How much ATP is generated in glycolysis?
How much ATP is generated in the cirtric acid cycle?
How much ATP is generated in the electron transport chain?
What is the main substrate used in the respiratory pathway?
What other substrates can be used in the respiratory pathway?
other sugar molecules e..g. lactose
What are starch and glycogen examples of?
What is starch ?
a complex carbohydrate stored by plants
What is glycogen?
a complex carbohydrate stored by animals
What are both starch and glycogen composed of?
chains of glucose molecules
What can starch and glycogen be used in?
respiration as they breakdown into glucose molecules
What are fats broken down into and when?
glycerol and fatty acids when it is required to take part in respiration
What is glycerol and fatty acids converted into?
Glycerol is converted into a glycolytic intermediate and fatty acids are metabolised into smaller fragments that enter the pathway as acetyl coA for use in the citric acid cycle
What are proteins broken down into ?
amino acids by digestive enzymes
What happens to extra amino acids that are not required for protein synthesis ?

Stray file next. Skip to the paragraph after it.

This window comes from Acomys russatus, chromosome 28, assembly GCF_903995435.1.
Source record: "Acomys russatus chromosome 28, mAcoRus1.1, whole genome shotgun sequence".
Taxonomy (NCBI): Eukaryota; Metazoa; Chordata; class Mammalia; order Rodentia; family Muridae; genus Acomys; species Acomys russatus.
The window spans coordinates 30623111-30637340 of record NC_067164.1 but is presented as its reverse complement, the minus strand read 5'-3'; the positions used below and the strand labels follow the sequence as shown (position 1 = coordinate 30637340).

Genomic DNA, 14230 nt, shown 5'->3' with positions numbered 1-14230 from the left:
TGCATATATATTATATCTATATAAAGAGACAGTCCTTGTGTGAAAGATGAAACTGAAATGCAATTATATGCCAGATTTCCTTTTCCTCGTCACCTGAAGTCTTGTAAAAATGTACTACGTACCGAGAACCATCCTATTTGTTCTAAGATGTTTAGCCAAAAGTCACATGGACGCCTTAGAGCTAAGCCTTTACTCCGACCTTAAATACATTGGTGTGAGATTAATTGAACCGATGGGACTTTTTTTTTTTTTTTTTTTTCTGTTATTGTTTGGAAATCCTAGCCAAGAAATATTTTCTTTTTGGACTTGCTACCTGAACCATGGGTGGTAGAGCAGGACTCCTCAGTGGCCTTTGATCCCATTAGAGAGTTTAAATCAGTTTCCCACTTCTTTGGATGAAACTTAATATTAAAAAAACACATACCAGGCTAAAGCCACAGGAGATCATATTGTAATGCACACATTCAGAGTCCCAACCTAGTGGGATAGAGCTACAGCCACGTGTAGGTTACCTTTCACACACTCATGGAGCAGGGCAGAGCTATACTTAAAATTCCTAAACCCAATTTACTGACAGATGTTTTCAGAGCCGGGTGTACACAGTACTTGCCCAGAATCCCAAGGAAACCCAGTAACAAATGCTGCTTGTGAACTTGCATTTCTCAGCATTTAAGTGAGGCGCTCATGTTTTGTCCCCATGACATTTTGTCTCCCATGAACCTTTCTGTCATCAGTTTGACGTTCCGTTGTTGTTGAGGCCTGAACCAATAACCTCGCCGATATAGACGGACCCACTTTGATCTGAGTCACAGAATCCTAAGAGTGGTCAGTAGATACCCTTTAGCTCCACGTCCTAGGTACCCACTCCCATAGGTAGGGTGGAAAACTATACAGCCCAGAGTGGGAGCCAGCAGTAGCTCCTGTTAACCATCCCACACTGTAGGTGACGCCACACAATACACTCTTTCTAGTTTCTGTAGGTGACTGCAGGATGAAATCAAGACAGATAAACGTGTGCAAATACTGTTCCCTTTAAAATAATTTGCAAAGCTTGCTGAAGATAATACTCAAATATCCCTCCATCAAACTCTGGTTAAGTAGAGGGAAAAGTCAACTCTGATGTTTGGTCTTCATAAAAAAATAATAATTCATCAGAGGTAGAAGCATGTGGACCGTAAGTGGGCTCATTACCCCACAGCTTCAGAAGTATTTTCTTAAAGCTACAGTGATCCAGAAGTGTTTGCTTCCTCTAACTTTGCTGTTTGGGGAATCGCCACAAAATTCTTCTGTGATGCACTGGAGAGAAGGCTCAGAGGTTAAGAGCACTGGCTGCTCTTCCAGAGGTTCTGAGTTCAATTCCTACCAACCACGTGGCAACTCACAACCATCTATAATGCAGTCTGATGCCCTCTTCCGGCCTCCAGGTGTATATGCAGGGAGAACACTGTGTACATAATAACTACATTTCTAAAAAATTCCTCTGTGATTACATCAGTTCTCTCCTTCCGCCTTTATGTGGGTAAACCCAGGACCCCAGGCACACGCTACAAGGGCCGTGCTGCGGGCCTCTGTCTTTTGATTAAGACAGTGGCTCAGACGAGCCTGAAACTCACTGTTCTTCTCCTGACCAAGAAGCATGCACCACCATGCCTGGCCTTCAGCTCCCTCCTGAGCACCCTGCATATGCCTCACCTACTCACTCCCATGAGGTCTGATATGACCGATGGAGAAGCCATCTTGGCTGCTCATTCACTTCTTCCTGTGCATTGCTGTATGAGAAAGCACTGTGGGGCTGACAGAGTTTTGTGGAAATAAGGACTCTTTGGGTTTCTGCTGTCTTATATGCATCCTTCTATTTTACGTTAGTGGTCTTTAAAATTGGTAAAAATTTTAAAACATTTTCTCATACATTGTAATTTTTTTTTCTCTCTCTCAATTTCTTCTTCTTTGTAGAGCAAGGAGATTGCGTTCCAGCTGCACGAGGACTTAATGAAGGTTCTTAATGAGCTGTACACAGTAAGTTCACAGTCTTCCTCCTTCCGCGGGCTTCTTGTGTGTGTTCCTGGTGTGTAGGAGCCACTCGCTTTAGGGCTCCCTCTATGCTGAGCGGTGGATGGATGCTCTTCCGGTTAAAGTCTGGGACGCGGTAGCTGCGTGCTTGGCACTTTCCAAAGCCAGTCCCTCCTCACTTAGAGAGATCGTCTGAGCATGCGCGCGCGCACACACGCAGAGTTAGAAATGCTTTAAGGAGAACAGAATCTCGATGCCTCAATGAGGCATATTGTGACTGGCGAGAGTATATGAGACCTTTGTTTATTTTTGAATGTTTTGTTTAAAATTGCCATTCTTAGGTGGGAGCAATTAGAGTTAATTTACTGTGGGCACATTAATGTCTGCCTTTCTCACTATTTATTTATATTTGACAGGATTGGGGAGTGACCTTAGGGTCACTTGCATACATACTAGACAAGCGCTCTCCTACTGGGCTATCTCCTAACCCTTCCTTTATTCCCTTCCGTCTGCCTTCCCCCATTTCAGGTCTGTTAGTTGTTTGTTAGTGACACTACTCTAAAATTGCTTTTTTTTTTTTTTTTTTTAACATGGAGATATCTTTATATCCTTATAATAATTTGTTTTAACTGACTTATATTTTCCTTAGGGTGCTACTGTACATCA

they undergo deamination, forming urea and respiratory pathway intermediates
During glycolysis, how can the enzyme phosphofructokinase be inhibited?
by the accumulation of ATP and/or citrate
What is the inhibition of phosphofructokinase by the accumulation of ATP and/or citrate an example of?
What does the feedback inhibition of phosphofructokinase help to do?
synchronise and regulate the RATE of glycolysis and the citric acid cycle.
Why is the feedback inhibition of phosphofructokinase important to a cell?
it prevents the needless buildup of intermediate compounds
ATP is only produced when it is required
It conserves resources
What happens to muscle cells during intense exercise?
they start to respire anaerobically because they do not achieve an ADEQUATE supply of oxygen from the bloodstream to support an increased level aerobic respiration.
If there is an inadequate supply of oxygen what can neither the citric acid cycle nor the electron transport chain not do?
generate additional ATP; only glycolysis is able to provide more ATP.
What does glycolysis able to generate?
2NADH and 2ATP from each molecule of glucose as it is broken down to pyruvate
What happens to the pyruvate if there is an inadequate supply of oxygen?